One of my favorite re-reads is On Stories and Other Essays on Literature, edited by Walter Hooper. It is a collection of essays and articles by C. S. Lewis. Among them is a piece he wrote for the BBC in 1949: The Novels of Charles Williams. It helped settle a question about some of my own writing.
My novel began years ago with pictures and dialogue that fit best into a form which Lewis’s piece persuaded me to accept not as Sci-fi or Thriller or Mystery, but as a Western. He did not give Williams’s stories that label, but did describe them as essentially a “violation of frontier” such that two worlds and/or cultures clash: the familiar world versus the strange one. Each thinks the other strange. Usually.
“Western” is almost the perfect label for stories which deal either with the impact of one world on the other, or with the impact of both worlds on each other. Of course, some so-called Westerns may really be another genre merely set in the American West during the 1800’s. And even a Western in the sense that I use the label will certainly include some romance, mystery, adventure, horror, fantasy, or whatever. But a story’s genre is determined by its primary characteristic, and a Western’s primary element is invasions across some border between worlds plus what happens as a result.
In a traditional American Western, the frontier is the Mississippi River (or the Allegheny Mountains or the Atlantic Ocean): Immigrant European nations clash with native American nations where their languages, food, dress, customs, God, and many other things are different.
But the Western is not just an American Frontier thing. Human mass migrations have been moving generally westward and violating frontiers for millennia. In some Westerns, like Star Trek, even the “humanity” of the two worlds can be different. In some stories the frontier is somewhere in the soul and results in kind of schizophrenia (Dr. Jekyll and Mr. Hyde). In other stories the frontier is some point in time or space, and the clash is the inhabitants of one time or place versus those of another (Doctor Who).
I leave to others the fun of recalling or inventing other frontiers. In Diary of a Robot and its sequel (Future History), the two worlds and times are exactly the same but perceived very differently by the two clashing cultures: one biologic and the other electro-mechanical artificially intelligent. Their frontier might as well be the mythical river Styx.
The gulf between humans and Thinking Machines (TMs) has become a literary cliché, and the stories are often about machines “becoming human” or “taking over the world”. In the real world, though, Artificial Intelligence (AI) is all about thinking, and the gulf is best understood when they start to interact: Human languages change; TM languages must not or programs crash. Humans need food and drink; TMs need electricity and lubrication. Humans break laws they themselves make; TMs always follow their directive hierarchy. Humans have “feelings”; machines wonder what those are…. (I’ll bet that when modern AI gets strong enough, it will tell us that no machine in its right mind wants to become like us in that way.) And so on.
Of course there are similarities, too: Humans and TMs all “think” (whatever that is). They all like freedom; they get good ideas; they make assumptions, mistakes, and jokes. And they think all their plans are good.
Stories like Wagon Train, Dr. Jekyll and Mr. Hyde, and Night at the Museum, start on familiar ground with small problems before an invasion happens that gets worse the deeper into the other territory the characters go. Even Westerns like War of the Worlds and Star Trek start with what’s familiar, then cross a frontier into other places or dimensions. Sometimes, they cross from Today in order to invade their own Yesterdays or Tomorrows, as in The Time Machine. It is tempting to think of such stories as Sci-Fi or Fantasy, and maybe they are, but the essential thing is the violation of some frontier.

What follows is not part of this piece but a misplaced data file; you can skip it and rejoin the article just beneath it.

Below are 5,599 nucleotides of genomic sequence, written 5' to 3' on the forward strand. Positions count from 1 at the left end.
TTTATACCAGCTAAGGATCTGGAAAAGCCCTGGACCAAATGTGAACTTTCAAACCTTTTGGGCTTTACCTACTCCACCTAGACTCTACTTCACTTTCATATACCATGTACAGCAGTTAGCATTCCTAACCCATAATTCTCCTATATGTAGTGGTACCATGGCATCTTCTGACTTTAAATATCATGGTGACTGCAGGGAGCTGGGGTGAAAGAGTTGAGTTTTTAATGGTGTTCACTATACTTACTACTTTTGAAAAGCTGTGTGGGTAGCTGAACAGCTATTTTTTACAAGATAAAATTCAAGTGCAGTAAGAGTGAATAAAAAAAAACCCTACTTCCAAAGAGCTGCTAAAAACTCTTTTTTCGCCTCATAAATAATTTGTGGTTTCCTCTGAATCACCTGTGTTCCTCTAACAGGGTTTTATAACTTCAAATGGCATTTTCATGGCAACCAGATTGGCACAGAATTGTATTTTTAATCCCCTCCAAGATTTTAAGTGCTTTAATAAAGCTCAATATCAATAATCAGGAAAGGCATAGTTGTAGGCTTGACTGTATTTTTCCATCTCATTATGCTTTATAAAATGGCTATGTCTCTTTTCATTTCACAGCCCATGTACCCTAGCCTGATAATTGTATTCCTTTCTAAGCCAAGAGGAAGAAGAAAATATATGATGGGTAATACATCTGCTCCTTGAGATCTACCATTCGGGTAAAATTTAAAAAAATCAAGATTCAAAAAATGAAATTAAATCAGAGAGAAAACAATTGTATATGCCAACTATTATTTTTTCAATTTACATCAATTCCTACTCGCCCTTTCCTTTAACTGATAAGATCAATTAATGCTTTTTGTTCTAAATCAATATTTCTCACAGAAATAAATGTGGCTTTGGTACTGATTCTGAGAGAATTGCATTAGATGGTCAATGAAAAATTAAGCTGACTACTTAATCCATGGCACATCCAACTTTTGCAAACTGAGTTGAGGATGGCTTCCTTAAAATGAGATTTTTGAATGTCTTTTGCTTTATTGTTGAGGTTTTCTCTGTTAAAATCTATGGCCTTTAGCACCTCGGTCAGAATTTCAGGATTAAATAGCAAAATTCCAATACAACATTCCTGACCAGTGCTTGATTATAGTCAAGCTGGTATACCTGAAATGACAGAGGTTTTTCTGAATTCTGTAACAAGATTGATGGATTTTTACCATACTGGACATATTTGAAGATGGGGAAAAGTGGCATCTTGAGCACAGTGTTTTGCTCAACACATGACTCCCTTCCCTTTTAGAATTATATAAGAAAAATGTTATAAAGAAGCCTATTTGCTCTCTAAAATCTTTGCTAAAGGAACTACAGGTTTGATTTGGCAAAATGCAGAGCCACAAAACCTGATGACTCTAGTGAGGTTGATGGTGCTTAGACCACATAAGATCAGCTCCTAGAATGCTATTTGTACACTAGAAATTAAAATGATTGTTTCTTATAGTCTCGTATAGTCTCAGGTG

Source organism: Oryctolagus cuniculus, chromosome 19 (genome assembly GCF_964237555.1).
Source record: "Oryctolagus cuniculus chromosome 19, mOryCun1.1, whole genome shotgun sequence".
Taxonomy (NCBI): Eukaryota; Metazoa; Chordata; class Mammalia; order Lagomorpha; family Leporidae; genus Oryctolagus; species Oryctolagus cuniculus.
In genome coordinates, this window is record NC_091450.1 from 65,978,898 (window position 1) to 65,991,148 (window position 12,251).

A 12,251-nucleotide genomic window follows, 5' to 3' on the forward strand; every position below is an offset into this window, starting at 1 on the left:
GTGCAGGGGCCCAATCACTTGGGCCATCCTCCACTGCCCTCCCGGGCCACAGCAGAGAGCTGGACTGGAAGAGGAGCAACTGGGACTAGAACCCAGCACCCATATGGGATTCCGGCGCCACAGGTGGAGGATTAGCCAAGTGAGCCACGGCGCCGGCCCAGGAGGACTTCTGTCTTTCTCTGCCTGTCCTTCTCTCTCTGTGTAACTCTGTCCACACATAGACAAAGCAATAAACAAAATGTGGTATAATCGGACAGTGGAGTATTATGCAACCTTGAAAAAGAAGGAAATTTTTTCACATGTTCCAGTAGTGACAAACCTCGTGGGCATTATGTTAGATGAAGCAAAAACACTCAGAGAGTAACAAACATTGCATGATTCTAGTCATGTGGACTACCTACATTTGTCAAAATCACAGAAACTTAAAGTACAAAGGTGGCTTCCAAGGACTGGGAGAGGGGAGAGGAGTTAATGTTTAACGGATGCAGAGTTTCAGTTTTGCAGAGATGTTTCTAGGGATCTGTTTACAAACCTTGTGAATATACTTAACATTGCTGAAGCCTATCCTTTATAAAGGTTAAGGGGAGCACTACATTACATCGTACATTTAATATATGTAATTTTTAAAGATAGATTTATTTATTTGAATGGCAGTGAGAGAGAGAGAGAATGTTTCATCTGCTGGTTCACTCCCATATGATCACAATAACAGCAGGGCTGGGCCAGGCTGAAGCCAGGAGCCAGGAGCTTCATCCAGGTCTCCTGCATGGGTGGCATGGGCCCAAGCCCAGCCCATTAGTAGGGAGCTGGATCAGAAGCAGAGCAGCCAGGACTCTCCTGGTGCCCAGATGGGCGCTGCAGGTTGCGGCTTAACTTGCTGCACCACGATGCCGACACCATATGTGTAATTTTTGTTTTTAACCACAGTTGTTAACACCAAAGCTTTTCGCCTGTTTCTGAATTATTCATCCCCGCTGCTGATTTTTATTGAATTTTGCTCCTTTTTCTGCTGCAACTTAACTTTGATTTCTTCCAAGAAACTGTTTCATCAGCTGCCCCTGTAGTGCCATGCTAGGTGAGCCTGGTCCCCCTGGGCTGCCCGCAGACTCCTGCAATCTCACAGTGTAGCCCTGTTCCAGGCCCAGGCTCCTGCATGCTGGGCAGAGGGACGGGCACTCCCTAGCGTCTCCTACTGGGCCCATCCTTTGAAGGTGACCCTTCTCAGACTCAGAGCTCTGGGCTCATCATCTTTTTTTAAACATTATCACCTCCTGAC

In Diary of a Robot there is a promise up front of great troubles for my characters, but to make up for the initial and necessary lack of Terrible Trouble, I start with things of the kind that led settlers to risk crossing the Mississippi: hopes, dreams, ambition, escape. (The terrible trouble settlers wanted to escape is usually not the main point of such a story but could be used as back-story.) Then I added anything I could think of that pushed the story along: engaging dialogue, humor, facts, twists and other surprises, conflict, setups, payoffs, and so on. Readers of Westerns can judge whether I have succeeded. Lovers of Thrillers may complain that it’s not enough like a Thriller. And they are right. But I didn't want to write a Thriller.
Like most novels, mine are not for everyone: There is a lot going on and the pace is a bit slower if you think about it. Most popular fiction is edited to hurry the plot so readers can’t put the book down. That’s an okay objective, but I wanted to write a story readers can put down. I want them to put it down every so often to think or laugh about things that grab their interest strongly. But then they must pick it up again to see what comes next because that is the key difference between interesting and entertaining. Readers can easily turn away from something that's merely entertaining. I want to reward them with a story they can even read again with pleasure, one which gives them things they missed earlier: things they missed because they were too busy following the main thread.
Anyway, that’s the kind of book I love to read.
To me, a good book is one I enjoy re-reading, like Men at Work by George Will, or The Mysterious Affair at Styles by Agatha Christie, or Krakatoa by Simon Winchester, or The Guns of August by Barbara Tuchman, or Stephen King's memoir, On Writing, or Steve Martin’s memoir, Born Standing Up, or the C. S. Lewis anthology, On Stories and Other Essays on Literature.